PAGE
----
My brothers and sisters have come forward with a vengeance. Not since VE Day has 1945 been so storied and so celebrated. We stand before you -- those of us who can still get out of a chair, anyway -- to say that we may be 40, but as the old saw says, life has just begun.

All this hullaballoo began a few weeks back when Levey asked in the public prints for new members of The 45er Club.

This is a group whose members must meet two qualifications: they must have been born in 1945, and they must admit it. Meetings consist of heading for someplace that serves strong drink and talking about Captain Video, Bill Haley and the Comets and other weighty subjects.

This year, however, all talk has centered on The Big Four-Oh. In an effort to blunt some of the sting, I columnized about the club, and appealed to readers born in 1945 to write in and confess. Therapy for 22 cents a pop isn't the most common thing in the world, after all.

Well, I'm still waiting for the Postal Service to thank me for personally reversing its deficit. More than 1,500 45ers dropped me a line. They are urban and rural, male and female, married and single. The one thing they all are is wonderfully wise about our generation, our times and our Big, Big Birthday. Some samples:

Janet Ziffer of Columbia says she feels her age whenever the subject of baseball comes up, because she saw Hank Aaron hit home run 7 and home run 15, not home run 715.

Jan Kochansky of Adelphi spent the last year saying, "I'm as old as Jack Benny." Several younger listeners replied, "Who?"

Joan Auth of Waldorf is no stay-at-home at 40. "I drive a forklift, the company truck and run complicated machinery," she writes. "This year, I started college. Boo-hiss on the young life. Give me middle age, where you're old enough to know better but still have fun."

Bob Oakley of Rockville wrote in October that he was "approaching the big 4-0 in early November. My way of dealing with the milestone has been to work toward another. I'm training for my first marathon, the Marine Corps, three days before my birthday." I just rechecked the obits from Marathon Week. Happily, I think Bob is still with us.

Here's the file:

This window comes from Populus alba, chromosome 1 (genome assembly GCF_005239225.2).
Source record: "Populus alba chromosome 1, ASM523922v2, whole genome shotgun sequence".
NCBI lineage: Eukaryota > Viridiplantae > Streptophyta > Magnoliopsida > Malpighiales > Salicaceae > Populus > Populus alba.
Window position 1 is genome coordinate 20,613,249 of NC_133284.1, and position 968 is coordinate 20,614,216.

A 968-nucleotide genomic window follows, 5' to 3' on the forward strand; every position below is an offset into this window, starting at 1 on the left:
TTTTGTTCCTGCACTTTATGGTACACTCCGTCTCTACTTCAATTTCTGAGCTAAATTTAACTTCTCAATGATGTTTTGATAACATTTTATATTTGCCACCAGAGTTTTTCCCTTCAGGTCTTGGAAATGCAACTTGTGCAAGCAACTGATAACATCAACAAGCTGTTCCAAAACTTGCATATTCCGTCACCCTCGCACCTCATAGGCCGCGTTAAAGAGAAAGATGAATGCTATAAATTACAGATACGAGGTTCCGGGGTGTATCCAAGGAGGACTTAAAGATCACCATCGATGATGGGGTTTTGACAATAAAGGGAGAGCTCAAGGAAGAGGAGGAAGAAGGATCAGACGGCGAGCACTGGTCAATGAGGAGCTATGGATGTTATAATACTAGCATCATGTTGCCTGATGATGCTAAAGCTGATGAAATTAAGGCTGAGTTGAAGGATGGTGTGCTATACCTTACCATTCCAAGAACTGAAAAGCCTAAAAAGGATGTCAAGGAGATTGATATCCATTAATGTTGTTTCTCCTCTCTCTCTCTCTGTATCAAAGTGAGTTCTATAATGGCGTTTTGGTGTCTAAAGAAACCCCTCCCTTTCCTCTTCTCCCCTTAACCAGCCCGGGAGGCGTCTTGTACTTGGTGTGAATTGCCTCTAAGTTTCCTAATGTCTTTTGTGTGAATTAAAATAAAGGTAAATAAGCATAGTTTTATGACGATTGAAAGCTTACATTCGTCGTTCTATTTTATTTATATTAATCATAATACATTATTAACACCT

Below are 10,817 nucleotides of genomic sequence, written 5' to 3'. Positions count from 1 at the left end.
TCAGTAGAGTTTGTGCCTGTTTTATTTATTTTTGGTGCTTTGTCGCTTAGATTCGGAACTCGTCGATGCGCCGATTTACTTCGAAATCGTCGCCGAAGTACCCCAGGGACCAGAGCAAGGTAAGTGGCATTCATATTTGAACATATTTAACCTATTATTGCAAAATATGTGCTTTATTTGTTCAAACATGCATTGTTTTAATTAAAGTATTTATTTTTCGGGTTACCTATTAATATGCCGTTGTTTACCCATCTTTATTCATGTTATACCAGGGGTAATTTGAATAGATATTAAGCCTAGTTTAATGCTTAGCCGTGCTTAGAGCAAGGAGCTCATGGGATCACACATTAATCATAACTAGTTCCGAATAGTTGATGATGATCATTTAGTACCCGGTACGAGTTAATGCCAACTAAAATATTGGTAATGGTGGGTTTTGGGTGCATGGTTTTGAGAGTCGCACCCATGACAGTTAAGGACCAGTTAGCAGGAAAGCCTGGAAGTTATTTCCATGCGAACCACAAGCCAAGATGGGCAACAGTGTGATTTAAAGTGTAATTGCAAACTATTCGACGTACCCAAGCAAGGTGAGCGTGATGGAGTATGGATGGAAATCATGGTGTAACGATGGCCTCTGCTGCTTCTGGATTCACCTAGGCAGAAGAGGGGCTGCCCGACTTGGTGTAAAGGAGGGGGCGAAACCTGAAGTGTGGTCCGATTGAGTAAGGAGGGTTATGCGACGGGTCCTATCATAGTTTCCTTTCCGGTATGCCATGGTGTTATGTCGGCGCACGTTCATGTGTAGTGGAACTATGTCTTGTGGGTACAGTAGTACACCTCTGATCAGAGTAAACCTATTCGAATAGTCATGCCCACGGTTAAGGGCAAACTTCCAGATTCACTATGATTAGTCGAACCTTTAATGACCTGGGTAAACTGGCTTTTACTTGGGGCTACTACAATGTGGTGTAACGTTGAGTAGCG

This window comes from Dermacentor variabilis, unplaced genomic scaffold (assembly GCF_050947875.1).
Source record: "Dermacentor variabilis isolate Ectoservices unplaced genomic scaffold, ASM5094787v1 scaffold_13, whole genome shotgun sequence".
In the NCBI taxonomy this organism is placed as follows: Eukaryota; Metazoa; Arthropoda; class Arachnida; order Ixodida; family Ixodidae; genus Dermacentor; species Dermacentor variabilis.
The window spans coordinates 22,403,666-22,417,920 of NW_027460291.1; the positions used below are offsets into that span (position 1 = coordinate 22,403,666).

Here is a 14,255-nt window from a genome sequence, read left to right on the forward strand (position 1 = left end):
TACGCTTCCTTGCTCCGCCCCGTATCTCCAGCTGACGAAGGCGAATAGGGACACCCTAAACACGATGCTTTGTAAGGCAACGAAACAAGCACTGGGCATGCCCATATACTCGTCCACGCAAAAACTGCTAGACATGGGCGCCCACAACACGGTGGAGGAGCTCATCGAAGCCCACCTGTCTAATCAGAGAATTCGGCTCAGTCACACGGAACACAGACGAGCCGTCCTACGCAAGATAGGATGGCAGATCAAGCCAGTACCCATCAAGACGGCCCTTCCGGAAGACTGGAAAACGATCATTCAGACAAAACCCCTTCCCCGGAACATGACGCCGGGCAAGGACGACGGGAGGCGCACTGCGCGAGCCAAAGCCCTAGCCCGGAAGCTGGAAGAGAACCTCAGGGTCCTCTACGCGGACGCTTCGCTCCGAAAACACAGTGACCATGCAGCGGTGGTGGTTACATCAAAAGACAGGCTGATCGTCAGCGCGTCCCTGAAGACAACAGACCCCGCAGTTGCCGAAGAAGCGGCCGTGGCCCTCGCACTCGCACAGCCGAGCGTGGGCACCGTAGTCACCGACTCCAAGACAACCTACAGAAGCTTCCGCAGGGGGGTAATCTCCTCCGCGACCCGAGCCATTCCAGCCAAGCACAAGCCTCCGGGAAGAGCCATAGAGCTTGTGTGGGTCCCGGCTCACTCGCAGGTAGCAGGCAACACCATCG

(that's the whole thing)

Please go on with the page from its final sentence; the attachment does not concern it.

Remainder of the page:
Being a 45er is only part of Pam Bone's claim to fame. She has a birthday that neither she nor anyone else can ever forget: Dec. 3, 1945, otherwise known as 1-2-3-4-5.

Les Blazey of Rockville is upset with his arrival date, however. "Don't complain," he wrote, after I told the world I had been born on 6/2/45. "You had five months of '85 to enjoy. I had two weeks. I was born 1/14/45."

Anna Gurewitz of Rockville had even less to enjoy. She was our Earliest Arrival, having put in an appearance on Jan. 1, 1945, right here in good,old Washington, D.C.

On the other end of The Year That Was are Barbara F. Miller and Martin J. Kady. Barbara writes from Cairo, where she's in the Foreign Service, that the bell will toll for her at 11:46 p.m. on Dec. 31. "There will be so many other bells tolling and horns tooting and glasses clinking that I hope not to notice," she says. Marty, another 12/31/45er, says he has spent nearly 40 years calling himself "Daddy's postwar tax deduction."

Speaking of drowning your sorrows in an overseas assignment, John U. Burgan has done exactly that, too. "A year ago," writes John, "while working as an economist at the Bureau of Labor Statistics, I was offered the chance to spend one year on assignment with the Organization of American States in the Bahamas. I am therefore spending my 40th year in Nassau instead of D.C. Life does begin at 40!" You could hate a guy like this if he weren't your clubmate, couldn't you?